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The Hermitage possesses over two million ancient and early medieval items, the largest and most remarkable such collection in Russia, including objects dating from the Palaeolithic to the Iron Ages, from the period of man's first development to the period when countries began to be formed. The items were discovered on Russian territory between the 18th century and the present.

The Palaeolithic Age is represented by stone and bone figurines including famous images of women and birds, over 20,000 years old, excavated at the Malta settlement near Irkutsk, and the Kostenky I settlement on the River Don. The collection of Neolithic objects from 3,000 BC is also extensive, of particular interest being the head of a female elk excavated at the Shigir peat bog in the Urals, a bone idol found in a settlement in the Pskov Region, and stone carvings of fish from the area of Lake Baikal.

Objects from the Early Farming Cultures (the Tripolye culture, 4,000-3,000 BC, and early farming culture of Southern Turkmenia, 6,000-3,000 BC) include pieces of painted pottery and female and animal figurines, while there are numerous finds from the region of the Southern Russian steppes and Northern Caucasus dating from the Bronze Age.

Rich and varied is the collection of artifacts from the Eurasian steppes: the Siberian Collection of Peter I, together with objects excavated at the Chertomlyk, Solokha, Kelermess and other burial mounds (7th-3rd centuries BC), in the Altai mountains (Pazyryk, Bashadar and Tuekta, 6th-4th centuries BC), Tuva and Minusinsk regions (Tagar culture, 7th-8th centuries BC), form what is probably the most famous and important section of the whole prehistoric collection. Many of the objects are in the so-called 'animal style'.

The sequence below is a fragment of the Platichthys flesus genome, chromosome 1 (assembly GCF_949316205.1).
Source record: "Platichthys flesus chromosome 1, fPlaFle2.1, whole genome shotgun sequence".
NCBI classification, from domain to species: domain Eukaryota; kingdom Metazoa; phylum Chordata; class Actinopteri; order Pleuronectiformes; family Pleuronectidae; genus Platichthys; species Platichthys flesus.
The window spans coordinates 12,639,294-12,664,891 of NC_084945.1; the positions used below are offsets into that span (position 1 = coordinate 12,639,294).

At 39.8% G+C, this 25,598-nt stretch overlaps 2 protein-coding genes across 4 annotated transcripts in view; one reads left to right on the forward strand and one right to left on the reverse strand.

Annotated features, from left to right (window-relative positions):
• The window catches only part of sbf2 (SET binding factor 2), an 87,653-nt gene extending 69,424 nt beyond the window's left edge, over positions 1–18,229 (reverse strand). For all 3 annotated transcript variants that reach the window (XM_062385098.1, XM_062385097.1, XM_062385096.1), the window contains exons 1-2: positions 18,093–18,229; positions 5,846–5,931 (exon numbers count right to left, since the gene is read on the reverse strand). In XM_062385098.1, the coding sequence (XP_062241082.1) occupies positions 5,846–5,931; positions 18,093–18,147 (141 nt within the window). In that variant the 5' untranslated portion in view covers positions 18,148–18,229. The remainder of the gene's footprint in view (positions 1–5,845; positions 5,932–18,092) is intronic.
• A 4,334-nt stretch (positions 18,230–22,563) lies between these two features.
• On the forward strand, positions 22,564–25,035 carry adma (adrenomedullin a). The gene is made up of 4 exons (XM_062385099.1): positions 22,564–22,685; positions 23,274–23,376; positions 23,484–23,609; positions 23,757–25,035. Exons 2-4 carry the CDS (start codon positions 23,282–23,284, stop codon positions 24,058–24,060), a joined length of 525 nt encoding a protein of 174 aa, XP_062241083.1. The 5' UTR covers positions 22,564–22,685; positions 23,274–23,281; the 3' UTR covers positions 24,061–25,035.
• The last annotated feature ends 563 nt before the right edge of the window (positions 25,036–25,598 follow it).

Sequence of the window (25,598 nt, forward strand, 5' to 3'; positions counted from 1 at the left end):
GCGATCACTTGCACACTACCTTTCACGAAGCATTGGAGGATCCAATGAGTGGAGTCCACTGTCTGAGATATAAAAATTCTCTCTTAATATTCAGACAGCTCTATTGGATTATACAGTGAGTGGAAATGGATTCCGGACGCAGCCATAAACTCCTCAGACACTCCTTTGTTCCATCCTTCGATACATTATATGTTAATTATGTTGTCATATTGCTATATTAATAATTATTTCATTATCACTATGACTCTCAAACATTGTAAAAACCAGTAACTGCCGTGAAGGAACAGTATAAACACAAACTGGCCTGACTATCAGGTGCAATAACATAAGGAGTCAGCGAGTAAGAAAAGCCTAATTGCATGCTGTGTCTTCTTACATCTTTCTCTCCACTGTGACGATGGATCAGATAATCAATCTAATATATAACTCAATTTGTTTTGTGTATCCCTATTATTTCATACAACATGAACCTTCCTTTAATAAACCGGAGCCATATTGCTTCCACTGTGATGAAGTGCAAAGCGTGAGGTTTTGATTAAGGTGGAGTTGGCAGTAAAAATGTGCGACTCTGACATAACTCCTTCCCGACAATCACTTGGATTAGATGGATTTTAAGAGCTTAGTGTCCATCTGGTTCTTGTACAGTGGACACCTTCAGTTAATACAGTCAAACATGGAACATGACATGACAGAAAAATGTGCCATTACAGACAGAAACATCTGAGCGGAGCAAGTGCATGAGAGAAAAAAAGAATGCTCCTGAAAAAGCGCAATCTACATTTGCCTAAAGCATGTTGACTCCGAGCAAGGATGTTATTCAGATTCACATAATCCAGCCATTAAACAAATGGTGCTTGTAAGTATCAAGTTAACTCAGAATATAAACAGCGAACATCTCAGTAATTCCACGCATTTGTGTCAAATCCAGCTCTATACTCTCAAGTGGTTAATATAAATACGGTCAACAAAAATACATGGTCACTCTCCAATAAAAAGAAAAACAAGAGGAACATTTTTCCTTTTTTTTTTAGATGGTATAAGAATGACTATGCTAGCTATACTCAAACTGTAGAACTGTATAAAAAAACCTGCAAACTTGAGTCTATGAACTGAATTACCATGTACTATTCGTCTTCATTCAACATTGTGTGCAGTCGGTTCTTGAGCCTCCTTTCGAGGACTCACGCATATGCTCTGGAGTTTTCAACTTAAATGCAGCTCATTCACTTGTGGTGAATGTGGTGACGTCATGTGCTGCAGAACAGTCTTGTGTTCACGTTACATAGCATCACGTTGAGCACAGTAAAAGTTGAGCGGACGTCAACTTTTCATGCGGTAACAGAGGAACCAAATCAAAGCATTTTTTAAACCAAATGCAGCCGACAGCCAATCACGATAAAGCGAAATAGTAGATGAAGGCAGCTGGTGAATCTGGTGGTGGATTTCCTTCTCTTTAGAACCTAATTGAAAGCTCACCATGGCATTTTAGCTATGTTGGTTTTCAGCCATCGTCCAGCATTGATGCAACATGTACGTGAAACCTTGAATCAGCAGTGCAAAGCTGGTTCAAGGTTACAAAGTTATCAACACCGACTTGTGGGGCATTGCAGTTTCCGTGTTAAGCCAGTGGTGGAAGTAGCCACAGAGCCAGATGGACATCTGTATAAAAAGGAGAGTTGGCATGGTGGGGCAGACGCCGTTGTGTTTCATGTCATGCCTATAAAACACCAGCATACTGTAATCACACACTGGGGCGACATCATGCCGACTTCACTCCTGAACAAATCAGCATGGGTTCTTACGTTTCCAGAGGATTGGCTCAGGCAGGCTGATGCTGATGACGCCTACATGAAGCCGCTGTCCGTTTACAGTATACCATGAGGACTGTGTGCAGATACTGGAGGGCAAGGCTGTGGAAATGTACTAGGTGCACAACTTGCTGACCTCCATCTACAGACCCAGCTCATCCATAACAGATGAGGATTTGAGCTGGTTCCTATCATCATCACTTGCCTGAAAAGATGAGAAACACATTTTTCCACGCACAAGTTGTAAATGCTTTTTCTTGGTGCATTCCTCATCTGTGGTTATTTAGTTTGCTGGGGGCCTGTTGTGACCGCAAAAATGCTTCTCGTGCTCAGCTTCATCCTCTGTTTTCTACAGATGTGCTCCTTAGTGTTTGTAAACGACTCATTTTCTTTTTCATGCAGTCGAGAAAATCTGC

The history of nomadic cultures is also illustrated by relics of the Sarmatians and Huns (the Khokhlach burial mound, the Novocherkassk hoard, etc), and medieval nomads of the Eurasian steppes (Turks, Bulgars and Polovtsy, 7th-12th centuries AD). Stone figures created by the Turks and Polovtsy, and relics from the Pereshchepina complex and the ancient settlement at Sarkel are also of major significance. Alongside the items mentioned above, of no less interest are relics from the forest and steppe area and Zarubinets and Chernyakhovsk barrows (2nd century BC-4th century AD) including the well known Bosporan collection (4th- early 7th century AD), its items inextricably linked with the world of the nomads. A large number of items date from Ancient Russia (Rus), including numerous examples from Staraya (Old) Ladoga , the first capital of Rus, barrows on the Ladoga coastland and various hoards.

The collection also has a considerable number of items reflecting the medieval culture of Baltic tribes.

 

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